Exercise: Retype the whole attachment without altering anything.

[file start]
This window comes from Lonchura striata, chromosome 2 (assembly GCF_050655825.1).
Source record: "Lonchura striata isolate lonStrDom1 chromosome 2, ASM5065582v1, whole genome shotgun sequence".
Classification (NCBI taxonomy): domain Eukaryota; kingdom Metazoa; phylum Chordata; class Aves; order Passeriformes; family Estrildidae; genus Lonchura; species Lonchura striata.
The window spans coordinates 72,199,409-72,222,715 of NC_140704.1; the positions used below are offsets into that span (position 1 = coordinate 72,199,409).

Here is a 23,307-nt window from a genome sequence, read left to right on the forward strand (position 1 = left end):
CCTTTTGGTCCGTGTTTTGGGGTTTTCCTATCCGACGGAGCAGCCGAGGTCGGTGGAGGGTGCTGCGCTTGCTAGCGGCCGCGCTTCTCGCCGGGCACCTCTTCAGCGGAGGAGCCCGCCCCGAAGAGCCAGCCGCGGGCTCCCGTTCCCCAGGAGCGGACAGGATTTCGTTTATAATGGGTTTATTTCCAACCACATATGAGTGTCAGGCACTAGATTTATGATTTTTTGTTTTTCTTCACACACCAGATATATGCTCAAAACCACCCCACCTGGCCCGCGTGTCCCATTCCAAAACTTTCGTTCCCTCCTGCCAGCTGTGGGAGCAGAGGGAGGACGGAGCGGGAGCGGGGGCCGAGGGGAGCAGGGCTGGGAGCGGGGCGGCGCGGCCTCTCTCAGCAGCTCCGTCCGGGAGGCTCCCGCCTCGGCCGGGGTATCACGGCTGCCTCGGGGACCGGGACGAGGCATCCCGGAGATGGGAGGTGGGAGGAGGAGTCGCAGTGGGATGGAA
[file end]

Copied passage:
This window comes from Lonchura striata, chromosome 2 (assembly GCF_050655825.1).
Source record: "Lonchura striata isolate lonStrDom1 chromosome 2, ASM5065582v1, whole genome shotgun sequence".
Classification (NCBI taxonomy): domain Eukaryota; kingdom Metazoa; phylum Chordata; class Aves; order Passeriformes; family Estrildidae; genus Lonchura; species Lonchura striata.
The window spans coordinates 72,199,409-72,222,715 of NC_140704.1; the positions used below are offsets into that span (position 1 = coordinate 72,199,409).

Here is a 23,307-nt window from a genome sequence, read left to right on the forward strand (position 1 = left end):
CCTTTTGGTCCGTGTTTTGGGGTTTTCCTATCCGACGGAGCAGCCGAGGTCGGTGGAGGGTGCTGCGCTTGCTAGCGGCCGCGCTTCTCGCCGGGCACCTCTTCAGCGGAGGAGCCCGCCCCGAAGAGCCAGCCGCGGGCTCCCGTTCCCCAGGAGCGGACAGGATTTCGTTTATAATGGGTTTATTTCCAACCACATATGAGTGTCAGGCACTAGATTTATGATTTTTTGTTTTTCTTCACACACCAGATATATGCTCAAAACCACCCCACCTGGCCCGCGTGTCCCATTCCAAAACTTTCGTTCCCTCCTGCCAGCTGTGGGAGCAGAGGGAGGACGGAGCGGGAGCGGGGGCCGAGGGGAGCAGGGCTGGGAGCGGGGCGGCGCGGCCTCTCTCAGCAGCTCCGTCCGGGAGGCTCCCGCCTCGGCCGGGGTATCACGGCTGCCTCGGGGACCGGGACGAGGCATCCCGGAGATGGGAGGTGGGAGGAGGAGTCGCAGTGGGATGGAA